You Know When The Men Are Gone, by Siobhan Fallon – Book Review

You Know When The Men Are Gone, by Siobhan Fallon

When Siobhan Fallon’s You Know When The Men Are Gone started making the rounds last winter, the immediate feedback on it touted an incredible collection of short stories. I heard this from several book blogging friends who are usually about as “meh” as I am on short stories. Encouraging, but still, I didn’t run right out and pick it up, and probably would not have- only my book club chose it as one of our selections. So guess what? I read it and loved it.

You Know When The Men Are Gone, is a collection of interlinking shorts revolving around the lives of military wives and their families. It’s beautifully written and details these women’s experiences as they cope the stages of their husbands’ deployments. The most difficult story to get into was the first one which had a young Russian wife struggling with motherhood and culture shock while alone on the military base. There was something a little distancing and intangible about the story, but it was an introduction into some of the men and women I would encounter in later stories.

Fallon writes in an appealing and straightforward ways that gets the reader into the heart of these women’s lives as the deal with child-rearing, money woes, loneliness, isolation and infidelity without very much support. They rely on each other as much as they can for support, but there is a strong sense of the sacrifice involved in leading the lives that they do. Engaging and honest, this short collection is a tear-jerker for sure and a fascinating look at what it means to live a military life. Highly recommended.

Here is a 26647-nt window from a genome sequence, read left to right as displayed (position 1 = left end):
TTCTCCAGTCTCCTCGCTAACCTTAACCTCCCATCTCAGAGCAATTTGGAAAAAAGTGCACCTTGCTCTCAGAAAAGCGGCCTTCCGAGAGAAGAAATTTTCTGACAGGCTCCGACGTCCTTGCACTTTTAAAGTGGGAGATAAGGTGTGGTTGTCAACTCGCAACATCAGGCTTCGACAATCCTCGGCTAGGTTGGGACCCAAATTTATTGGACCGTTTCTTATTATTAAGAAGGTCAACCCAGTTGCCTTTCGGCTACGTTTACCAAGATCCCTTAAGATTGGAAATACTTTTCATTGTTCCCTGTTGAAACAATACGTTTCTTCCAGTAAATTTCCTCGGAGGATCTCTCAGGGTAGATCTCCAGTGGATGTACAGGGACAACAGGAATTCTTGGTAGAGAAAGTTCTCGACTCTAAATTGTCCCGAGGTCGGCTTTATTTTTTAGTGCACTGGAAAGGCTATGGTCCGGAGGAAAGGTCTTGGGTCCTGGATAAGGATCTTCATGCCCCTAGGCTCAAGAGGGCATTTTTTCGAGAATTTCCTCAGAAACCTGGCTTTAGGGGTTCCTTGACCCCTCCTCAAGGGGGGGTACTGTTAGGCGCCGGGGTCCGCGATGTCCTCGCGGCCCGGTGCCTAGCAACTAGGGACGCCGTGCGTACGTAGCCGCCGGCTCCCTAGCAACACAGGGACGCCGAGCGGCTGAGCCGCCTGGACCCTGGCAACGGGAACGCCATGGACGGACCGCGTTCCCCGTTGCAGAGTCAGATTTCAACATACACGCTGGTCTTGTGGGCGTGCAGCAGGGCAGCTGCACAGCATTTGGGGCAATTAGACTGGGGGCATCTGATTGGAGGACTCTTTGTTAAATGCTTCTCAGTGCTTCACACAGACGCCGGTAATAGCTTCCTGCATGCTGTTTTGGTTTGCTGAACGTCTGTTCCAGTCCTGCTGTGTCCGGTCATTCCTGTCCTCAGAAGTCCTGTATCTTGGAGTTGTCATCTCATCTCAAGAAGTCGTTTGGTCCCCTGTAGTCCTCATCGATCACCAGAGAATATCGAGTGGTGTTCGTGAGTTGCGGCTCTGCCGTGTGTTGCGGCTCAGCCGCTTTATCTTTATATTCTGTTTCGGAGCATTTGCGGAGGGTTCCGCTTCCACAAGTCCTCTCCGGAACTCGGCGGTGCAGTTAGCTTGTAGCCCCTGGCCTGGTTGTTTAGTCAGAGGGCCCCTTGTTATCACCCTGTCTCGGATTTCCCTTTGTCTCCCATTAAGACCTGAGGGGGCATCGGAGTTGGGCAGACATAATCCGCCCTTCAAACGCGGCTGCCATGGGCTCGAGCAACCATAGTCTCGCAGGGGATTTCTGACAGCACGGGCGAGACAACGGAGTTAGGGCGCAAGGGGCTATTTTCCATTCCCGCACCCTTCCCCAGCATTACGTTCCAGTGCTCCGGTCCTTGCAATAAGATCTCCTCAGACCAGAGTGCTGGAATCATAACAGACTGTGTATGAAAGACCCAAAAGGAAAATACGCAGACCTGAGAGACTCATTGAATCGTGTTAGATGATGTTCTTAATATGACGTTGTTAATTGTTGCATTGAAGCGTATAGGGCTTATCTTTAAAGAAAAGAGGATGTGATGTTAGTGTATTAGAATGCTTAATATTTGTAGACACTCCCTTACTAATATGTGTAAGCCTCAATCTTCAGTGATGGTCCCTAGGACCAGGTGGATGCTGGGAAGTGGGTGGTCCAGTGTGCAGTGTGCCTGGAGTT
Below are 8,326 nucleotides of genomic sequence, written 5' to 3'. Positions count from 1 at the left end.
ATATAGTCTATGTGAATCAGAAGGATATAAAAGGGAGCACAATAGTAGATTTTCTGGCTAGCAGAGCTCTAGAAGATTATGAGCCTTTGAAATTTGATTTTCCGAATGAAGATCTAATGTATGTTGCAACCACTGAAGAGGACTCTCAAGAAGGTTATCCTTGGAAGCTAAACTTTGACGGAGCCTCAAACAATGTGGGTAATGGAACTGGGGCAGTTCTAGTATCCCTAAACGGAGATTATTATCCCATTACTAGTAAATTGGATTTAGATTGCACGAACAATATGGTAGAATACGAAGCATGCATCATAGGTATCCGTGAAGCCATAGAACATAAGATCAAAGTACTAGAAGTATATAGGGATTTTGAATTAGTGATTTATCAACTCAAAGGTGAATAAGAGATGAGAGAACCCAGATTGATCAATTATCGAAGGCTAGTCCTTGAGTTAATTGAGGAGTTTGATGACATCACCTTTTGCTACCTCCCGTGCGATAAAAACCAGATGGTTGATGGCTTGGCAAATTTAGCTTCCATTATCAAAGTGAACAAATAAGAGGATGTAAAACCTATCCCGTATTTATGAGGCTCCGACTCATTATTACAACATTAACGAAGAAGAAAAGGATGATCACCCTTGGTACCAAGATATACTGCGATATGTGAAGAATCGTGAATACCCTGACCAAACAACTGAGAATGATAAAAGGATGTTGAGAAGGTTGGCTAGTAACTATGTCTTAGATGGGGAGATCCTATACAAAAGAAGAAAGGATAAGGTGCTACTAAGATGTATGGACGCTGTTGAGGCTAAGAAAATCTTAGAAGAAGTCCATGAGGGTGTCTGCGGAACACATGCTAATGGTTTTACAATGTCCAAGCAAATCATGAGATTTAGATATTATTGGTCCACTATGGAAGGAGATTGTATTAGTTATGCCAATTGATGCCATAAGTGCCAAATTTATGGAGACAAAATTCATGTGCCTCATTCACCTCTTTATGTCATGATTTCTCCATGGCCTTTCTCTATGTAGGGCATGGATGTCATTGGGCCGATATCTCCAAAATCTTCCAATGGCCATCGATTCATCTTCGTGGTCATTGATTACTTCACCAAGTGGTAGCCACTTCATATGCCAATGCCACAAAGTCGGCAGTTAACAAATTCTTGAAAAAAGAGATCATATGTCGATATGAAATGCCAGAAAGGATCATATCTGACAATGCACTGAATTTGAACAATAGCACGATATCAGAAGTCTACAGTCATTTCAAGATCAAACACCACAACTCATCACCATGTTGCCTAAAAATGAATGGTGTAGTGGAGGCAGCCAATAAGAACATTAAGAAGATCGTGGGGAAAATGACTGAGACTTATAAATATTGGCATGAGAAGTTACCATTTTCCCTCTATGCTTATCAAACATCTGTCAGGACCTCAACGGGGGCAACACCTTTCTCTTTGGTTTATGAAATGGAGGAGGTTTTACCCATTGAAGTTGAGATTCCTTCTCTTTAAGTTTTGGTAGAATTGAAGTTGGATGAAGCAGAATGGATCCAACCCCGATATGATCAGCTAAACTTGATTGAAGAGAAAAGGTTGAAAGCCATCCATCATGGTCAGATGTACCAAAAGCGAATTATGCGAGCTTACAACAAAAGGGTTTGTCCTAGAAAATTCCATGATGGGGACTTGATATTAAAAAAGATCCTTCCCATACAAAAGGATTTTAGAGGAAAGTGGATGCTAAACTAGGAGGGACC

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  1. I totally loved this one. I listened to it on audio, and was narrated by the amazing Cassandra Campbell. It was a five star listen. I guess we all know the sacrifices that servicemen make for our country, but nobody tells the spouse’s stories.

  2. I bet this was a great book club selection – there’s a lot to talk about in these stories. It really introduced me to a world I didn’t know. Glad you enjoyed it – Siobhan is a lovely person and a lovely writer.

  3. I have read a few tepid reviews of this one, but I am not sure that I would feel the same way. First off, I have been gravitating more towards short stories lately, and secondly, I think the issues that this collection deals with sound heartrending and also fascinating. I have been thinking about adding this book to my collection, but something has kept holding me back. I think your review has made me finally see the light and I will be looking for my own copy. Thanks for sharing your thoughts on it with us.

  4. This one seems to get rave reviews by all. Funny that I didn’t realize that this was a collection of short stories based on the other reviews I have read!

  5. I enjoy short stories and other reviews of this book had me listing it for a future read. I always happy to hear positive reviews from readers who aren’t short story fans. I hadn’t heard so much about the first story. It interests me that it’s more difficult to connect to than the others. It also sounds like an important part of the book because introduces some character encountered in later stories which is not usually found in books of short stories. It’s a nice way to tie them together.